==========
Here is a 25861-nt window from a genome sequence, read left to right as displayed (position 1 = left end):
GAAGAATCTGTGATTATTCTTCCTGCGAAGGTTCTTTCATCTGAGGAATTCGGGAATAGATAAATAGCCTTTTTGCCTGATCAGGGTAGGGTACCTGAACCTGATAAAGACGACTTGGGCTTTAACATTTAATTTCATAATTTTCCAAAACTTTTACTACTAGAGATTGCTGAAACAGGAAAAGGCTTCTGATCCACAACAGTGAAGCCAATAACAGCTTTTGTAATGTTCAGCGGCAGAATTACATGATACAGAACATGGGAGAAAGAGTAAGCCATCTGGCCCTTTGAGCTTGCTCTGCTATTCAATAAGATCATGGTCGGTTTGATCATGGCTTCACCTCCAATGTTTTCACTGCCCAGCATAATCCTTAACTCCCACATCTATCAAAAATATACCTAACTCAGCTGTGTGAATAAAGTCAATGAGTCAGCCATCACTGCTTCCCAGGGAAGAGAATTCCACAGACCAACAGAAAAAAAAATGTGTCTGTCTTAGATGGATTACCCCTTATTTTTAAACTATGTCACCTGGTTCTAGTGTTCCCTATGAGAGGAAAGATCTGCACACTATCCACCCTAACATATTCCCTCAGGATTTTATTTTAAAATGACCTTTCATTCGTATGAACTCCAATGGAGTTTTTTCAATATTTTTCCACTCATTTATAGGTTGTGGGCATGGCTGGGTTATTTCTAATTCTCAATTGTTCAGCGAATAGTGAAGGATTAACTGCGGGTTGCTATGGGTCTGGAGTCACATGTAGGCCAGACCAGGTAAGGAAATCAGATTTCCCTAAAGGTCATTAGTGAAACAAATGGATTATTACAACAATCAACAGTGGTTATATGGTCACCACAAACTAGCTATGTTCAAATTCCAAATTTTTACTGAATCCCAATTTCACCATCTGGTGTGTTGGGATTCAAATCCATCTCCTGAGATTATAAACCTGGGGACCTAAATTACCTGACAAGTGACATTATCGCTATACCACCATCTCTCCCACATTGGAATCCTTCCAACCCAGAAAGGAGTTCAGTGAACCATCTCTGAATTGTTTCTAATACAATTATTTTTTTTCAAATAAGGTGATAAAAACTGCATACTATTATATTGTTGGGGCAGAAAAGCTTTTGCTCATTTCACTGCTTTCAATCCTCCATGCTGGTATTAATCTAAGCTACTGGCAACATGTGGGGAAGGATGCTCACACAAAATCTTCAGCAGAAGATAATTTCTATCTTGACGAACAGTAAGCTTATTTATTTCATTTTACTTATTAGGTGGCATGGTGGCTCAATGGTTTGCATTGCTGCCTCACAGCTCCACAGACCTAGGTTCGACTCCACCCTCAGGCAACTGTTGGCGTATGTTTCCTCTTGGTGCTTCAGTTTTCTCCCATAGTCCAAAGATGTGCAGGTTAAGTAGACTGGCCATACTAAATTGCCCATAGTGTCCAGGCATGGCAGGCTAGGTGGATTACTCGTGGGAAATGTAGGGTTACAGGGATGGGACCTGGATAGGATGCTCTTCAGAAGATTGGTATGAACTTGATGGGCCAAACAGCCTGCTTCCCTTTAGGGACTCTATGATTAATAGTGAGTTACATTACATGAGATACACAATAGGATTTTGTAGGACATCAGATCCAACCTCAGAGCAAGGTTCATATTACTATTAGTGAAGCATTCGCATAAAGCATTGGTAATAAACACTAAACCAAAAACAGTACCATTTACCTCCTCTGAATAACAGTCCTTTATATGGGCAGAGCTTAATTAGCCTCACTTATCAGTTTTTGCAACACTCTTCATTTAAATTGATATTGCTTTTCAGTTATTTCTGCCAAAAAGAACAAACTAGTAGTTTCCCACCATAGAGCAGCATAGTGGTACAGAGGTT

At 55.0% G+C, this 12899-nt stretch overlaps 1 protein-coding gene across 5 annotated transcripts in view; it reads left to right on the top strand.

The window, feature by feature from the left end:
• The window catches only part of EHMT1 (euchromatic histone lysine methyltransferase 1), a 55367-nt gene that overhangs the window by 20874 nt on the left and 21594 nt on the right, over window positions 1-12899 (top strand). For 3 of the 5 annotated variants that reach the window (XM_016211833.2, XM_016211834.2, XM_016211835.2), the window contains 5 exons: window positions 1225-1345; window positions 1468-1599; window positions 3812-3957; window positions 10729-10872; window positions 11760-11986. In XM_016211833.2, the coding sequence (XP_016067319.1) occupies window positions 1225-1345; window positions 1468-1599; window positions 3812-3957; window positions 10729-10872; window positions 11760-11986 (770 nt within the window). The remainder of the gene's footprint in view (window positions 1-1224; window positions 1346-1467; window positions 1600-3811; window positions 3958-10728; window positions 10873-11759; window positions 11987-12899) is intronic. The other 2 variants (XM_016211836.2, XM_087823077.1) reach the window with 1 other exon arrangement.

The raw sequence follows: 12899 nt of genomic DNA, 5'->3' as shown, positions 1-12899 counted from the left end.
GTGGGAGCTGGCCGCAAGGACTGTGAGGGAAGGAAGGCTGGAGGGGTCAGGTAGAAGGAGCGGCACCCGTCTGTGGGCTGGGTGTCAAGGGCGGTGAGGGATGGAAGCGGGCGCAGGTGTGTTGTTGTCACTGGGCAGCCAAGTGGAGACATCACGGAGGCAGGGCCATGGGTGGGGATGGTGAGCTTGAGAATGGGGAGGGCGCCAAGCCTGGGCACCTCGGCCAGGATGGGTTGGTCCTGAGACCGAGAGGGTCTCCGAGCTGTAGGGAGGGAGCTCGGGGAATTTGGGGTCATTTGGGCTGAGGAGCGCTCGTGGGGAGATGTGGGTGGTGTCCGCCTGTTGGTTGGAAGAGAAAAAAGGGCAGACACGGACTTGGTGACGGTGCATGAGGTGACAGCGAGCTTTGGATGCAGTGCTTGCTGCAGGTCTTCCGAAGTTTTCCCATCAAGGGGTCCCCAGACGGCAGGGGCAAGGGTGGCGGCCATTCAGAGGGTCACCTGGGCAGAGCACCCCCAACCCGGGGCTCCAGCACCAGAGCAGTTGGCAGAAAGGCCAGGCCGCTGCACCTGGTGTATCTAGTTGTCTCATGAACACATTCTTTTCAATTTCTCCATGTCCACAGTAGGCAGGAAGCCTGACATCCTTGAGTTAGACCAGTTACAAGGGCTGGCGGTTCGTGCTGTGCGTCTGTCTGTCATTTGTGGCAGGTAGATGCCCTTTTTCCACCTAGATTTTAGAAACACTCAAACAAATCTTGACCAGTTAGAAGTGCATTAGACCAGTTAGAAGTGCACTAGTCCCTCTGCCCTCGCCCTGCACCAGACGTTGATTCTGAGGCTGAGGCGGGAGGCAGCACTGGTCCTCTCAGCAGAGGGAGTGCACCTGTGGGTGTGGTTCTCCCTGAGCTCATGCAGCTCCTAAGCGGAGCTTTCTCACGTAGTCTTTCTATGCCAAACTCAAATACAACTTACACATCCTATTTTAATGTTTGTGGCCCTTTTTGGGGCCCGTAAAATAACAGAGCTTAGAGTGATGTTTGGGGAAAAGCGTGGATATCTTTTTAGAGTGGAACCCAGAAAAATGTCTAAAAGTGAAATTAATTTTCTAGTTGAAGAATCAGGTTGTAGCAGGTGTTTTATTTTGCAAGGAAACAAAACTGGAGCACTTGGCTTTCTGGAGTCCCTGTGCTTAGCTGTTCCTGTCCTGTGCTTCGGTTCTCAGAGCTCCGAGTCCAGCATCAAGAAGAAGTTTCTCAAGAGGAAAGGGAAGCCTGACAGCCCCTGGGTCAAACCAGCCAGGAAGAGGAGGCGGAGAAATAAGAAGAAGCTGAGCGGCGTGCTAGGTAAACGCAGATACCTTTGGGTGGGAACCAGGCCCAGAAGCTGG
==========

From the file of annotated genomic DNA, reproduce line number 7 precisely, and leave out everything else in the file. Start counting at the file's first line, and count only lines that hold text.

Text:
GTGGGAGCTGGCCGCAAGGACTGTGAGGGAAGGAAGGCTGGAGGGGTCAGGTAGAAGGAGCGGCACCCGTCTGTGGGCTGGGTGTCAAGGGCGGTGAGGGATGGAAGCGGGCGCAGGTGTGTTGTTGTCACTGGGCAGCCAAGTGGAGACATCACGGAGGCAGGGCCATGGGTGGGGATGGTGAGCTTGAGAATGGGGAGGGCGCCAAGCCTGGGCACCTCGGCCAGGATGGGTTGGTCCTGAGACCGAGAGGGTCTCCGAGCTGTAGGGAGGGAGCTCGGGGAATTTGGGGTCATTTGGGCTGAGGAGCGCTCGTGGGGAGATGTGGGTGGTGTCCGCCTGTTGGTTGGAAGAGAAAAAAGGGCAGACACGGACTTGGTGACGGTGCATGAGGTGACAGCGAGCTTTGGATGCAGTGCTTGCTGCAGGTCTTCCGAAGTTTTCCCATCAAGGGGTCCCCAGACGGCAGGGGCAAGGGTGGCGGCCATTCAGAGGGTCACCTGGGCAGAGCACCCCCAACCCGGGGCTCCAGCACCAGAGCAGTTGGCAGAAAGGCCAGGCCGCTGCACCTGGTGTATCTAGTTGTCTCATGAACACATTCTTTTCAATTTCTCCATGTCCACAGTAGGCAGGAAGCCTGACATCCTTGAGTTAGACCAGTTACAAGGGCTGGCGGTTCGTGCTGTGCGTCTGTCTGTCATTTGTGGCAGGTAGATGCCCTTTTTCCACCTAGATTTTAGAAACACTCAAACAAATCTTGACCAGTTAGAAGTGCATTAGACCAGTTAGAAGTGCACTAGTCCCTCTGCCCTCGCCCTGCACCAGACGTTGATTCTGAGGCTGAGGCGGGAGGCAGCACTGGTCCTCTCAGCAGAGGGAGTGCACCTGTGGGTGTGGTTCTCCCTGAGCTCATGCAGCTCCTAAGCGGAGCTTTCTCACGTAGTCTTTCTATGCCAAACTCAAATACAACTTACACATCCTATTTTAATGTTTGTGGCCCTTTTTGGGGCCCGTAAAATAACAGAGCTTAGAGTGATGTTTGGGGAAAAGCGTGGATATCTTTTTAGAGTGGAACCCAGAAAAATGTCTAAAAGTGAAATTAATTTTCTAGTTGAAGAATCAGGTTGTAGCAGGTGTTTTATTTTGCAAGGAAACAAAACTGGAGCACTTGGCTTTCTGGAGTCCCTGTGCTTAGCTGTTCCTGTCCTGTGCTTCGGTTCTCAGAGCTCCGAGTCCAGCATCAAGAAGAAGTTTCTCAAGAGGAAAGGGAAGCCTGACAGCCCCTGGGTCAAACCAGCCAGGAAGAGGAGGCGGAGAAATAAGAAGAAGCTGAGCGGCGTGCTAGGTAAACGCAGATACCTTTGGGTGGGAACCAGGCCCAGAAGCTGG